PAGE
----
I think my work is sad, but there’s warmth in it as well.

I’m greatly inspired by the work of Lauren McCarthy–who does technology oriented work–but the subject she keeps asking herself is how humans interact with each other.

There is a thread in the paintings I’m making, right now there’s a lot of energy I want to visualize and needs to come out.

can we be friends


Reminds me of the book Alone Together by Sherry Turkle and our interactions with technology as to how it makes us even more lonely. It’s interesting because of your background in technology, I was curious if you’d created these works to create something tactile?

My friends say that I’m a really different person after I paint for a few hours. They say I change into a sweetheart after doing this for three hours. I ask myself this same question- if technology makes us more awkward and lonely and through these pieces I hope to explore these subjects.

The world and me

What do you ultimately hope to express through your pieces?

I think these paintings are exploring the question do you feel this way. While I’ve had many viewers talk to me after exhibitions who have felt the same way. And I’m here to say, I’m here with you. Expressing visually this kind of soft message–that I understand.

I Am A Really Transparent Person, You Say


How do you see the mix of art and technology taking shape in the future?

I hope in the future this questions won’t be relevant–tech will just be another tool to create a body of art. It doesn’t really matter about the medium. I could be touched by a piece thats a super realistic painting or a VR piece. I feel in the future people will feel very natural about tech art.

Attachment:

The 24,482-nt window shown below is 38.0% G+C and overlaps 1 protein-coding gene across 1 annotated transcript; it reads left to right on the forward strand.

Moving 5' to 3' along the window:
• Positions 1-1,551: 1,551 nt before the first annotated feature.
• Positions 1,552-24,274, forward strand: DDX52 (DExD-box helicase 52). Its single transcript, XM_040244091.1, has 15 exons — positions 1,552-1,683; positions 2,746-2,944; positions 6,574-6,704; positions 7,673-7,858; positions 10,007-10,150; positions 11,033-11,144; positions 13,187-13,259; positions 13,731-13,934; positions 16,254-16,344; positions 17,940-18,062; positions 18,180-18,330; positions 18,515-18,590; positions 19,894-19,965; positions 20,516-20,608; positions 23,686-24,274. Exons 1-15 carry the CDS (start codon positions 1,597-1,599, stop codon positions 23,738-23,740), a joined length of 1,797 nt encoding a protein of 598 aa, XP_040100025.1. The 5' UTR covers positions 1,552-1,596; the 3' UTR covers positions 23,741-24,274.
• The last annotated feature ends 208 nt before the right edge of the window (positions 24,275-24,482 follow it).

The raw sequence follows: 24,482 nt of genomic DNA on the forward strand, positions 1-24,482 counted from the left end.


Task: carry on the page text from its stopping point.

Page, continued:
The Alone Not Alone project was originally a robotics project. There was a glove that could sense when you were feeling sad, and then you would hit a button–and the glove would apply pressure and hold your hand. Or a scarf that would wrap around you and give you a hug.

I think the most important thing is the message or the story you want to tell. I’m open to a lot of things. And seeing technology as just another way of creating art.

One Kind of Loneliness

It’s interesting to note your experiences as a woman in technology–being a forerunner while having this duality with being an artist–what that’s like? 

I’m going to start by answering this question with again mentioning my favorite artist Lauren McCarthy who runs a program aimed at creating more inclusion in technology. If you look up the top ten individuals working in these industries they are white and male. Thus wanted to invite creative coders who were women, people of color, non-binary or gender fluid. Therefore creating something more inclusive than what we see today.